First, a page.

Condo Smarts: Council failed to apply deductible bylaw fairly

Dear Tony: Three years ago, my washing machine hose ruptured, causing a flood in my unit and the two units below me. It was managed well by the strata insurance provider without any delays and as expected, I was responsible for the deductible, which at the time was $5,000.

Six months ago, one of our council members had renovations done to her suite and her contractor punctured a water line, resulting in damages to five units, and an insurance deductible of $25,000.

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The strata council paid the deductible out of the contingency fund and the newly elected strata council has discovered there was no effort to make the owner responsible, even though her contractor caused the loss.

This has raised a question we cannot find an answer for. The Strata Property Act says the strata corporation can recover the deductible if the owner is responsible for the claim.

So we are a bit unclear on what “responsible” means, but more critically, how do strata councils apply this obligation to pay the deductible fairly against all owners, whether they are on council or not?

Carla D., Kelowna

When there is a claim on the insurance policy of the strata corporation, the deductible portion is a common expense of the corporation. All owners pay either through the funds of the strata corporation from the contingency fund, operating fund or a special levy that may be issued by council, as it does not require a three-quarter vote of the owners in this one circumstance.

The requirement ensures that the repairs are conducted and the deductible is paid to the insurers. If an owner is responsible for the claim, the strata council can then send a notice of claim to the owner. In most situations, the owner’s home-insurance provider will cover the cost of the deductible.

Home insurance is purely for the owners’ protection, and has no effect on whether they are responsible.

If the owner refuses to pay the claim personally or through their insurance provider, the strata council can decide on a collection proceeding.

An application to the Civil Resolution Tribunal is sufficient to obtain a decision ordering the payment of the deductible. The decision can then be registered against the strata lot until the owner pays or the strata corporation seeks an enforcement order for payment. This part of the process is generally handled by your lawyer acting for the strata corporation.

The best method of evaluating responsibility is in understanding your responsibilities as a strata lot owner for the maintenance and repairs of your strata lot, any of your appliances and fixtures in the strata lot, those services that are part of your strata lot and not common property, the actions of your occupants, tenants, guests and in this case, contractors hired by the owner.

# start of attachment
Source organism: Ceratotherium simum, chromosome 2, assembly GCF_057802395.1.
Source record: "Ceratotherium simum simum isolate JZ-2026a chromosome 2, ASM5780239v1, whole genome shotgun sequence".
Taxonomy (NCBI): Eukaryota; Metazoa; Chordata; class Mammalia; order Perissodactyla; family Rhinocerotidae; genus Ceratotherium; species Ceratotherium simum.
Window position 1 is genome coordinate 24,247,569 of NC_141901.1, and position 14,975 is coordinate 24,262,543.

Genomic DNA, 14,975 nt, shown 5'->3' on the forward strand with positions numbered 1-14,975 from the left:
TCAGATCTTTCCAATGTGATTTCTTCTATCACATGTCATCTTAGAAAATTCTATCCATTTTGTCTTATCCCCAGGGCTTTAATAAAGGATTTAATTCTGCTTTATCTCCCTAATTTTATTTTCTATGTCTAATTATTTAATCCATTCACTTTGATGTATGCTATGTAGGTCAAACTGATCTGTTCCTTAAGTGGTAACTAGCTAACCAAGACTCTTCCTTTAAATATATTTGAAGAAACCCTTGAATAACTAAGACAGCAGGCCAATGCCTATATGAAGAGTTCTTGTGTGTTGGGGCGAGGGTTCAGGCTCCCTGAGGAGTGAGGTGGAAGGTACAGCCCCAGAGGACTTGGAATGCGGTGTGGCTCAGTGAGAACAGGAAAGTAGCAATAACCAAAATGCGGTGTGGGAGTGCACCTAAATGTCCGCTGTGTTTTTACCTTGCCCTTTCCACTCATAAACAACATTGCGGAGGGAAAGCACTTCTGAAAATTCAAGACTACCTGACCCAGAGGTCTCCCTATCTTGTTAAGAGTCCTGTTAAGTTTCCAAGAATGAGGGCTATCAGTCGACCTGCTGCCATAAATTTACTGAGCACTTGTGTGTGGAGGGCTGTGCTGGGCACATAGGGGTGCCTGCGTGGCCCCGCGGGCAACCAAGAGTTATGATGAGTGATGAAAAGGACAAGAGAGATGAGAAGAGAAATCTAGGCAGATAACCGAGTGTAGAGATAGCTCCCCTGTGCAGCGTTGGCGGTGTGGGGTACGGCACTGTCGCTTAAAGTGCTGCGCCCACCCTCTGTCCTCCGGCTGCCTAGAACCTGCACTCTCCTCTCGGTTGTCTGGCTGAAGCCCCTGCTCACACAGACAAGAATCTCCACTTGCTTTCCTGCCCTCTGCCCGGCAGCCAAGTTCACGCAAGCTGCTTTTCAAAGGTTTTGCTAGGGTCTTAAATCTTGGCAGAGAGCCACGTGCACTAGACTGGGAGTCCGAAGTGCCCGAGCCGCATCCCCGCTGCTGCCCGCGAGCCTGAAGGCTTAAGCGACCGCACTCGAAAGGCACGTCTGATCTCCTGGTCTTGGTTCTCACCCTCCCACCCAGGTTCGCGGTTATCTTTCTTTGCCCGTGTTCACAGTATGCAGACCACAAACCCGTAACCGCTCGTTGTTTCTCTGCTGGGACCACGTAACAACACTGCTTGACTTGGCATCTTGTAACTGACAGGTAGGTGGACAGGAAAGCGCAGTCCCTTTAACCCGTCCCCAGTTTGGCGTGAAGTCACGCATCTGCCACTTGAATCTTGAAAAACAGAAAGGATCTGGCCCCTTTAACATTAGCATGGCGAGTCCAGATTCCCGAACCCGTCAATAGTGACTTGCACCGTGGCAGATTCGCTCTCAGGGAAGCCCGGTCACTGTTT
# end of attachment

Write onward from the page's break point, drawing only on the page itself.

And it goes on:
For example, except for your personal property and improvements to your strata lot, if a common property pipe or common property building system fails, the claim is a common expense of the corporation and an owner is not responsible for the deductible.

The decision of a strata council to proceed with collection is in most cases a bylaw-enforcement issue. Your strata corporation has a registered bylaw that clearly states if an owner is responsible for the claim, the strata corporation must recover the amount of the deductible from the owner.

Insurance bylaws are common, and I would recommend that strata corporations consider bylaws to address damages and insurance deductibles.

The clarity and authority defined in the bylaws sets a common standard for strata councils and provides authority and support when a strata corporation is making an application to the CRT or the courts to recover costs.

Your strata council has not reviewed your bylaws and has not applied the bylaws fairly.

A council member who has an incident that results in an insurance claim where they may be responsible for the deductible must not participate in the bylaw-enforcement process.

They would have a direct interest in the outcome of the decision and be in a conflict of interest.

Tony Gioventu is executive director of the Condominium Home Owners Association

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